The State of Assam is richly endowed with abundant natural resources including aquatic resources. Considering the immense potential for development of fishery sector in these aquatic resources, the then State Government in power had thought it appropriate to at least have a cell in the Government to coordinate the various activities of fisheries in the State, more so in the matter of settlement of fisheries even if it was forthe limited purpose of earningrevenuefortheGovernment.
Accordingly, in the year 1948, a unit was created under the Department of Cottage Industries to look after all aspects of fisheries. Two years later the unit was taken out from the Cottage Industries Department and attached to the Agricultural Department. It continued to be so till 1963 when it was once again decided that the Department of Fishery be now shifted and attached to the Department of Animal Husbandry and Veterinary. This arrangement continued till almost the end of the year 1991.
It was in December 1991, when the Government which was then in power took a hard look at state of development of fishery in the State and realized that the department which has suffered long years of neglect must now be given the importance it deserves for the economic development of the State as a whole and the fish farmers in the rural areas in particular. A decision which could be termed as momentous was accordingly taken for the creation of a separate Department of Fishery. In other words, Fishery Department now no longer functions under the shadow of its erstwhile big brother departments. It is now free to grow on its own from strength to strength and acquire the status it deserves.
The post of the Director of Fisheries was however created in the year 1968 when the cell was attached to the Department of Animal Husbandry and Veterinary.
Assam is endowed with vast fishery resources in the form of ponds, derelict water bodies, beels, reservoirs etc covering about 2.86 lakh ha. In addition, the two major river system viz. the Brahmaputra and the Barak covering about 4820 km along with 53 tributaries have formed the back bone of the state economy.Sustainable development and management of the potential resources for productive purpose can supplement to the food and nutritional security in the state.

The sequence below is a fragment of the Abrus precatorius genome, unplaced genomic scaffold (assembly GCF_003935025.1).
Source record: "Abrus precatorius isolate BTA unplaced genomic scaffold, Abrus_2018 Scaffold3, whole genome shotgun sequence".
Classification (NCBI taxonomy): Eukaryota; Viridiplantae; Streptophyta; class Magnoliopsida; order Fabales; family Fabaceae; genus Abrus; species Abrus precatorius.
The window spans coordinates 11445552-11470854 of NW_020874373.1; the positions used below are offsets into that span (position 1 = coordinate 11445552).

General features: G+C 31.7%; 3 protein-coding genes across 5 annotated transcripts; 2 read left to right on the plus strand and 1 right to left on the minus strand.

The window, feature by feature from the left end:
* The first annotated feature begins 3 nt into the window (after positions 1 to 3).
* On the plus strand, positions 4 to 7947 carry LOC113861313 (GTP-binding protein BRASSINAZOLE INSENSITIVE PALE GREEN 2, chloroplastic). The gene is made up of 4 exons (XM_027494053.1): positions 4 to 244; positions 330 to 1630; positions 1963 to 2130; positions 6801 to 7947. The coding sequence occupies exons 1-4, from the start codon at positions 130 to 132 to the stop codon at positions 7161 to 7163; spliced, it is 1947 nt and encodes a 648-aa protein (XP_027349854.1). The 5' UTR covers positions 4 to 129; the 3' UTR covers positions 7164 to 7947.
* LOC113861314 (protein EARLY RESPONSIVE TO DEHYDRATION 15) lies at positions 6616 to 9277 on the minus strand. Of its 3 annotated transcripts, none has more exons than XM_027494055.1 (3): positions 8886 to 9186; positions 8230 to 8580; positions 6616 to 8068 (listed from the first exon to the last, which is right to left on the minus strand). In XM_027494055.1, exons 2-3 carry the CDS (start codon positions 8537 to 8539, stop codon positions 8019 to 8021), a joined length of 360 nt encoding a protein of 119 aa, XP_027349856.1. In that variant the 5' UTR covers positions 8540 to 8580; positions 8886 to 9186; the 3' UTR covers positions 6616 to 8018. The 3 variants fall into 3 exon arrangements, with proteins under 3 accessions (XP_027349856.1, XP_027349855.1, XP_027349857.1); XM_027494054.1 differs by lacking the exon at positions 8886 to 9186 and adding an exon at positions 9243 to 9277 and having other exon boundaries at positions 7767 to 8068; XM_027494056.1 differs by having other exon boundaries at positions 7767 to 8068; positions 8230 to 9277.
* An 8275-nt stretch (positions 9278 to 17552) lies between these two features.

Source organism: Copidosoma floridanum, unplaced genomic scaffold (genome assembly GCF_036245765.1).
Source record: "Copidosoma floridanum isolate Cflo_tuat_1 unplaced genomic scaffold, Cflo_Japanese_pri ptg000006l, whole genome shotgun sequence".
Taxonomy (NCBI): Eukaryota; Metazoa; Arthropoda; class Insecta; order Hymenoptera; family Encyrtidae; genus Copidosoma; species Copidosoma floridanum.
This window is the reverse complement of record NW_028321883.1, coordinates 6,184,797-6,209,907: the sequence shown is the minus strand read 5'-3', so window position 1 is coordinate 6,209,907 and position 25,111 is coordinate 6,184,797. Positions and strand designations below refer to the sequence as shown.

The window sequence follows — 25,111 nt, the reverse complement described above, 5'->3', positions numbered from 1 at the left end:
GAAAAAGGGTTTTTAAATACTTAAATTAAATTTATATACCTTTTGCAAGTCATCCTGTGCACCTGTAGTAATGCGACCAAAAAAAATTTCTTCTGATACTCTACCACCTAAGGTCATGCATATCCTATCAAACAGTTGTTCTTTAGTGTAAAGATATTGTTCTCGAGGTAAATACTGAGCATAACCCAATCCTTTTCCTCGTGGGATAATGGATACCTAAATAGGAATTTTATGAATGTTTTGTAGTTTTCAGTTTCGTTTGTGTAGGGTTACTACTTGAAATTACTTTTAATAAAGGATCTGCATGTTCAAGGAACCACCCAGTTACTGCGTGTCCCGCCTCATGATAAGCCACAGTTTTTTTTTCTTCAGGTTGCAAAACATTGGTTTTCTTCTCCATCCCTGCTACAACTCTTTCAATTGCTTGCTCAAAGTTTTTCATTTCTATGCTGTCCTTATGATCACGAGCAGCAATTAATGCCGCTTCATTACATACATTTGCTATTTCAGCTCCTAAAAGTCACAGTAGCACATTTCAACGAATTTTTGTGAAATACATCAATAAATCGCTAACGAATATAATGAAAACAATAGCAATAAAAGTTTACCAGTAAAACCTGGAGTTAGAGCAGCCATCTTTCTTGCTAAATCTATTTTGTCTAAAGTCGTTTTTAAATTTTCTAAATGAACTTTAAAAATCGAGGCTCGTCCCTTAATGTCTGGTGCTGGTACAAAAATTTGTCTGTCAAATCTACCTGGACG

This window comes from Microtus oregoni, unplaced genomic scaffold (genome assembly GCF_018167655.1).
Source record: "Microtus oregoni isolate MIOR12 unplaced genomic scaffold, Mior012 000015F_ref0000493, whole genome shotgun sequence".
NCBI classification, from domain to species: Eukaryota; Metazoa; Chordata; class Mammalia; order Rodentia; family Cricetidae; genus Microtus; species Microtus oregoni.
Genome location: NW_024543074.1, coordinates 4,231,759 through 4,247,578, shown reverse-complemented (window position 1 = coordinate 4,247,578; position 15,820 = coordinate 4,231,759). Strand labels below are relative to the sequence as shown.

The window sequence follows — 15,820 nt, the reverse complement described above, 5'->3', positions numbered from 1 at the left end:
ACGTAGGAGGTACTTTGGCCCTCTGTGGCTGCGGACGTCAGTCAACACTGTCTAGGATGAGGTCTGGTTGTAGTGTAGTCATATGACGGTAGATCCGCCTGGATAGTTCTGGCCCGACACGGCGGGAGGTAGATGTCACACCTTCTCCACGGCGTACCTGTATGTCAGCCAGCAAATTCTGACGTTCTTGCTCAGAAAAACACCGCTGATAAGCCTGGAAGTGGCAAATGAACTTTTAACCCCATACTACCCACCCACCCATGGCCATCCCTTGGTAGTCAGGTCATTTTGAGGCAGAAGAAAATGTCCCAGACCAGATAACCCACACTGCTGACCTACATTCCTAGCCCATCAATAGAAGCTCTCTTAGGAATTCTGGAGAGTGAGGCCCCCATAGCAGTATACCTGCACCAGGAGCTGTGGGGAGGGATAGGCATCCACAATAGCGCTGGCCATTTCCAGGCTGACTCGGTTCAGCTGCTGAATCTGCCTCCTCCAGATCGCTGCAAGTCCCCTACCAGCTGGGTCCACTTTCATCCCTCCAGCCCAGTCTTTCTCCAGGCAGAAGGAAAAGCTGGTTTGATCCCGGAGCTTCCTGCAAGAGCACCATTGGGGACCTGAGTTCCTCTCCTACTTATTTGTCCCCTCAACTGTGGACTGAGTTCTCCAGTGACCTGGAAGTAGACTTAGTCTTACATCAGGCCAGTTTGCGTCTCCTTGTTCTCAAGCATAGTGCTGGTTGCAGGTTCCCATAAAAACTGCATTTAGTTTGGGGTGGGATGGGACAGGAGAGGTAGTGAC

Fish occupies an important place in the lives of the people of the State and fish farming has been one of the common activities in the rural areas. More than 90% of the people of the state prefer fish in their meal leading to ever increasing demand for fish. Thus the Fishery Sector is considered as an important economic activity in the socio-economic context in the state of Assam, providing scope for employment generation especially in the rural areas through fish production and its related activities.
The contribution of Fishery Sector to the State Gross Domestic Product (SGDP) is Rs. 472119 lakh with a growth rate of 4.68 percent as per quick estimate of 2015-16 (Ref: Economic Survey, Assam 2016-17).
Most of the people engaged in the fishery sector, either in the culture or in the capture fisheries are not very sound economically. Initial investment in setting up of a fish pond or a farmattracts for comparatively largefund. Moreover, due to lack of awareness, knowledge and skill on scientific fish culture practices and management, fish production in the state is comparatively low in relation to its potential. Department of Fisheries can play important role in bridging these gaps and contribute for technical backstopping. Due to constant effort of the state as well as central government and growing interest of the farming community during the last few years, fishery sector in the state has reached to a significant position in the state economy. Recently fish farming has been taken by many rural youth and entrepreneurs as a commercial activity. Fish production in the state has reached a level of 3.07 lakh MT during 2016-17 against 1.58 lakh MT during 2000-01.
For overall growth of the sector, the Department functions with the slogan of ‘’Grow More Fish’’ and the following mandates:
The Department has adopted development planning for the fisheries sector as per the United Nation’s Sustainable Development Goals (SDG) self sufficiency followed by surplus production for export.